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Thawing blood plasma

Quality and Training Supervisor Tola Elegbe on thawing times and haemostatic assessment.

There is growing demand for plasma to be more rapidly available for the management of major bleeding, although the recent approval of extended shelf life of thawed fresh frozen plasma (FFP) to 120 hours has addressed this and improved the early availability of plasma for adult patients during major haemorrhage and has reduced unnecessary wastage. But studies show that the haemostatic qualities of FFP deteriorate when the shelf life of a thawed component is extended beyond 24 hours.

Therefore, it could be argued that the impairment in haemostatic qualities of extended thawed FFP could translate to lesser efficacy in the management of major bleeding, although clinical studies are required to confirm this. 

In the case of paediatric patients who are bleeding, FFP components (methylene blue-treated FFP (MBFFP) and solvent detergent FFP (SDFFP)) are still thawed on demand, because their shelf life remains 24 hours after thawing. 

This means that in these patients the national recommendation for delivering a 1:1 ratio of FFP with red cells in trauma bleeding situations is not met.

New technologies 

Recently, there has been an increased interest in replacing fibrinogen early (with cryoprecipitate) for the treatment of major haemorrhage associated with trauma and obstetrics. The current shelf life of cryoprecipitate after thawing is four hours, and in vitro data from NHS Blood and Transplant has confirmed that its shelf life could be extended for up to 72 hours from the haemostatic qualities point of view. However, unlike extended thawed FFP, extended thawed cryoprecipitate will need to be kept at room temperature and, therefore, there is a potential risk for bacterial growth.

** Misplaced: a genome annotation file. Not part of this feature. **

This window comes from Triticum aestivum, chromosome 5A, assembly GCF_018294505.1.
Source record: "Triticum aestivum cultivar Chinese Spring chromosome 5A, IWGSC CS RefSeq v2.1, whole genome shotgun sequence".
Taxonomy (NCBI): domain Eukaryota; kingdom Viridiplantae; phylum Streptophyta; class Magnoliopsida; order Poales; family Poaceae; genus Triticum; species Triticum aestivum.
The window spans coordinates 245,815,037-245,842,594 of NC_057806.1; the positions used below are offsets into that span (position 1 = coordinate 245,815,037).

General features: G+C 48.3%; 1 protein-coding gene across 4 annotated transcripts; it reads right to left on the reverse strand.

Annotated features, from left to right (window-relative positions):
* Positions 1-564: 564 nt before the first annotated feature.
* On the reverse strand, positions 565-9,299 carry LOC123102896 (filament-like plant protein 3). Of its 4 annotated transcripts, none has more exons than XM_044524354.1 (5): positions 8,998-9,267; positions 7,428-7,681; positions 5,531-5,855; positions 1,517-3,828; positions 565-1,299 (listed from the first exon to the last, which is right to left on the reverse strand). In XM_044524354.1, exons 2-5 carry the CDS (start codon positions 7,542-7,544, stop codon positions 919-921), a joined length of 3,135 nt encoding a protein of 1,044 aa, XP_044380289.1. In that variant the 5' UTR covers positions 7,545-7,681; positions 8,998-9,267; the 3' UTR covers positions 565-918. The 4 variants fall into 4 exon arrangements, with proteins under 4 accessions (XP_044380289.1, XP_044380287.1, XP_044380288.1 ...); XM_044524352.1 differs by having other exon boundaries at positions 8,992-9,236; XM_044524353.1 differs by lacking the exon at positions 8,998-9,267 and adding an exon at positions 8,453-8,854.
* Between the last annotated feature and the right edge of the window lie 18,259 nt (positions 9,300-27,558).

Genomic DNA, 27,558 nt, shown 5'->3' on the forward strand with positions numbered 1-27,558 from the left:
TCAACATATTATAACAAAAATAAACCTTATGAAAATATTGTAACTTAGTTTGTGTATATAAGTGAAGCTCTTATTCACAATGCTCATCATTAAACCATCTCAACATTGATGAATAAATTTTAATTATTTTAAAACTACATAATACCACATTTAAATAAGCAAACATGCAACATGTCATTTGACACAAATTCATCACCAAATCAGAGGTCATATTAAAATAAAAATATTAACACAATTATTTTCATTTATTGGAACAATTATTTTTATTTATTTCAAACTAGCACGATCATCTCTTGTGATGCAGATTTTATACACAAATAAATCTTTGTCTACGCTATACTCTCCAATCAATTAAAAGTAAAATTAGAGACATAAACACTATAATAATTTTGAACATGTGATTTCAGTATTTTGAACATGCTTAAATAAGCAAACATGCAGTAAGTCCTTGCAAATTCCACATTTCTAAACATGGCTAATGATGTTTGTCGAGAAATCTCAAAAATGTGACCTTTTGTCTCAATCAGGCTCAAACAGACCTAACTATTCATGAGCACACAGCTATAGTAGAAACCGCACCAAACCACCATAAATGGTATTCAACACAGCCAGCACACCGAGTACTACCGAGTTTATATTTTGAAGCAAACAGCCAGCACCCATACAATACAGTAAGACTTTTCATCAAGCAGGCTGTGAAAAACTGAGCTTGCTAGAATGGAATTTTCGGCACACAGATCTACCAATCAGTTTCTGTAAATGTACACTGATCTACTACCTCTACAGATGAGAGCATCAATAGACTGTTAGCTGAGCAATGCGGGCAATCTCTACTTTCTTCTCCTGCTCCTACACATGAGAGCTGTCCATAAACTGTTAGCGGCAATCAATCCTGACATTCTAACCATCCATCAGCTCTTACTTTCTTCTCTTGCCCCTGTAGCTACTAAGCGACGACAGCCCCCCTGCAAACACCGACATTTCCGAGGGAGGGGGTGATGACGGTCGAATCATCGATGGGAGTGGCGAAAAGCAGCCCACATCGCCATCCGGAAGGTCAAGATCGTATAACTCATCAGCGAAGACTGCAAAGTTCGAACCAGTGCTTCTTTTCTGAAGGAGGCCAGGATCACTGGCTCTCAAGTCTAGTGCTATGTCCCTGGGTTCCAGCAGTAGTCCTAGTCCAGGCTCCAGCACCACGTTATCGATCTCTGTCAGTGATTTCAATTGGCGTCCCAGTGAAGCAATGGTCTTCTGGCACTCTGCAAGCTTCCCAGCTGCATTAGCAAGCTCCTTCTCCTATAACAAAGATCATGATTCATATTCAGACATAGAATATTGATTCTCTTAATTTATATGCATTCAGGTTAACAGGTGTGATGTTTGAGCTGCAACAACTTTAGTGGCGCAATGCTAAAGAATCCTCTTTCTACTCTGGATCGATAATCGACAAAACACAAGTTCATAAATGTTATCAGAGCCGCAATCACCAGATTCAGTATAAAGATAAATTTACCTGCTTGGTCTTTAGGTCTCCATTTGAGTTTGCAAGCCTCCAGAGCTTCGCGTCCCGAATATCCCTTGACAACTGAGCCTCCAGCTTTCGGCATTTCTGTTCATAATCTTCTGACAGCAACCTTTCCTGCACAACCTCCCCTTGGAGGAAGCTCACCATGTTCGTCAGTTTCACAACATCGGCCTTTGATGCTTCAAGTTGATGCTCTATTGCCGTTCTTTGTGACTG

The ideal situation would be to have a faster thawing method than the current method, which would allow for quicker delivery of plasma to patients and thawing of plasma on demand to reduce unnecessary wastage, as even with the availability of extended thawed FFP we will not be able to eliminate wastage. It would also mean better quality (and safer) plasma components for patients. 

The recommended temperature for thawing plasma products is 37oC, but new technologies on the market are capable of thawing plasma at up to 45oC. This could contribute to faster thawing times making plasma more rapidly available for the management of major haemorrhage. Barkey has developed the plasmatherm, a water-based plasma thawer with the ability to thaw frozen plasma in 15 minutes, using a temperature range 
of 37oC to 45oC, and for smaller volume components, such as cryoprecipitate and paediatric units, the thawing time can be further reduced, if temperatures higher than 37oC are used.

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Picture Credit | iStock

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